and does it matter if its mounted next to the PSU?? (i don`t have the opus yet, so i have invert 12v-220v-12v)
There has been a lot of disc-cussion (disc - get it?? hehe) about this.
Some people say if you mount it flat there is more risk the heads will hit the platters causing a fatal crash where as if you mount it on it's side then you only get disc read/write errors as the head moves.
other people say mountig it flat is fine as this is the way HDDs are supposed to be.
one important thing though is to only mount it flat or on it's side as any angle inbetween is really not recommended byt he manufacturers.
I would do a on things such as HDD failure and mounting and see what conditions people have had drives fail under. To be honest i would get a new drive with a 3yr warranty and mount it flat and keep it backed up. that way you wont get annoying errors requiring fixing and if it does have a major crash then send it back
as for mounting next to the PSU a lot of people so this. at the end of the day your PC parts are pretty close tghter in your home PC. I would give it a bit of room though from the inverter and PSU if you can just to be ont he safe side but most HDD are well shielded these days. I would be more worried about the ribbon cables and any strong magnets - eg speakers, motors - oh and the transformers in your inverter and coils in your PSU so maybe leave abit of a gap. But nothing huge.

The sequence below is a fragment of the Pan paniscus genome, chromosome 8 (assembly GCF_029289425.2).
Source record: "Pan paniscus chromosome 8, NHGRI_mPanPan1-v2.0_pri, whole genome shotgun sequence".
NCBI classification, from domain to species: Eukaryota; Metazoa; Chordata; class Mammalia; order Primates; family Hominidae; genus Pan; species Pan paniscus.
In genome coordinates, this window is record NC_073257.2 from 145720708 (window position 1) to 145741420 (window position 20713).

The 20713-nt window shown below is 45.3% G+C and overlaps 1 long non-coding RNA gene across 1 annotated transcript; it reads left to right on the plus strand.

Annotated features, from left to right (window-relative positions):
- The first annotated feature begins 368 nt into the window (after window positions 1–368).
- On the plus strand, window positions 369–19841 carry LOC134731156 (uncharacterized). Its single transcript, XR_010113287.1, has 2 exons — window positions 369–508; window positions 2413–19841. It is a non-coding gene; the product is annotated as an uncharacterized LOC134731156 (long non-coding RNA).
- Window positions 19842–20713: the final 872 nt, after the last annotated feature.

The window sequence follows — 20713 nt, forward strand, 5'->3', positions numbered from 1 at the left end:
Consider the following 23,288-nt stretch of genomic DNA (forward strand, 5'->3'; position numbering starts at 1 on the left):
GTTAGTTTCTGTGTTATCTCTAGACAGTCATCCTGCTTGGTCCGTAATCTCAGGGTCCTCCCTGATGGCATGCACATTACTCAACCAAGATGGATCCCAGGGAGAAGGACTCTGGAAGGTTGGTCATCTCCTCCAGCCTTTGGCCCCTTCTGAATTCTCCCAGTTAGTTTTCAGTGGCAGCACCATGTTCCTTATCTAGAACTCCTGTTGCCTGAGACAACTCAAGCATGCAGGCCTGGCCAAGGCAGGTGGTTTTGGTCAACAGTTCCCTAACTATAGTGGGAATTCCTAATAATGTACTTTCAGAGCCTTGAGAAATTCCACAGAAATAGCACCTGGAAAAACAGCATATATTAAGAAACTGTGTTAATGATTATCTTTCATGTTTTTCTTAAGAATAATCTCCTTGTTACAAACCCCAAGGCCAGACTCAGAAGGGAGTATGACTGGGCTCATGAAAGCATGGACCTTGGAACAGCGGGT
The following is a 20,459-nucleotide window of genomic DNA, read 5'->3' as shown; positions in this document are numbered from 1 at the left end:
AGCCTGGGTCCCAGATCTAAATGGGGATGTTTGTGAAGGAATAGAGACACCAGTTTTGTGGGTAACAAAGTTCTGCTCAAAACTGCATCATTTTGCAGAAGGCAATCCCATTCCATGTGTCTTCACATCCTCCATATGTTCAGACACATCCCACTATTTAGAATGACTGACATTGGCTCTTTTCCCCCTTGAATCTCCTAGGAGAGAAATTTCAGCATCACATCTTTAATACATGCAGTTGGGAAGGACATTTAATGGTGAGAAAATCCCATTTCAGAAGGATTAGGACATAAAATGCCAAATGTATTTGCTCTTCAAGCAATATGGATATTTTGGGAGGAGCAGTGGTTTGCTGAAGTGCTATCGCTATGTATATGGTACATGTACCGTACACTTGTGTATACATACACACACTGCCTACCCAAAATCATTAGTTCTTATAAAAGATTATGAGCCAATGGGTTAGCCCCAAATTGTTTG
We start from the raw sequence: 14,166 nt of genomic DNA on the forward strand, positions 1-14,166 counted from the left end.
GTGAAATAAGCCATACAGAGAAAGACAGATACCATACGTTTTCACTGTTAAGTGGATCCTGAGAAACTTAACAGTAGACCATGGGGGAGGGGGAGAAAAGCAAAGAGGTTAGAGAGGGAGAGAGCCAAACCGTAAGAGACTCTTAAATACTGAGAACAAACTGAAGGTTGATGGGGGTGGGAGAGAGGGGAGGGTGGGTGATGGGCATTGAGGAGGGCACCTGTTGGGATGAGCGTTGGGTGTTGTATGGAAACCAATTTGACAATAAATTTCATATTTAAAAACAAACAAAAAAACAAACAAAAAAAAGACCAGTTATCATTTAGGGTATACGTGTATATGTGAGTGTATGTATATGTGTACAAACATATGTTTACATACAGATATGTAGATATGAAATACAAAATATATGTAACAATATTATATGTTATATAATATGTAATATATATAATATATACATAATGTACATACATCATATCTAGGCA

Normally, outside of a car it shouldn't really matter which way a hard drive is mounted because the heads sit on a cusion of air as it is in use rather than anything based on gravity. They do get used to being in a certain orientation though due to the cumulative effect of gravity on certain parts so with old drives that have been in one orientation you can find they are only readable when positioned that way.
In a car all the strongest shocks are verticle as you go over bumps, turning is nothing in comparison, and you want to mount the drive vertically because the heads are freely floating above and below the disc and any shock will cause them to move in that axis, possibly into the platter. Not only will the mechanism holding the head in a certain position on the platter give much more resistance to the shock than the air cusion but as mentioned before if a shock is big enough it will only cause a read error.
Laptop drives are much more resiliant than standard drives. Because they are smaller and because they are specifically engineered to deal with a certain amount of shock while in use. Also they are better for power and heat reasons.
Mount the hard drive somewhere you can keep it cool. You can mount it next to the PSU but the DC to DC converters get hot and you the cooler you keep things the better.
Make sure you have it grounded to the case.
The 3.5" Drives use about 20 watts of power and need a regulated 12v line so you will need to use a really good psu not the normal morex 60watts that come in the box.
Remember the more power you pull for the PSU the hotter it's going to get.
Spent all my money on carputers now I have to work a real job.
did you mean to ground the HDD to the case?Originally Posted by 12Vsystems.com
looks like it to me! and it's probably right.Originally Posted by raphizzz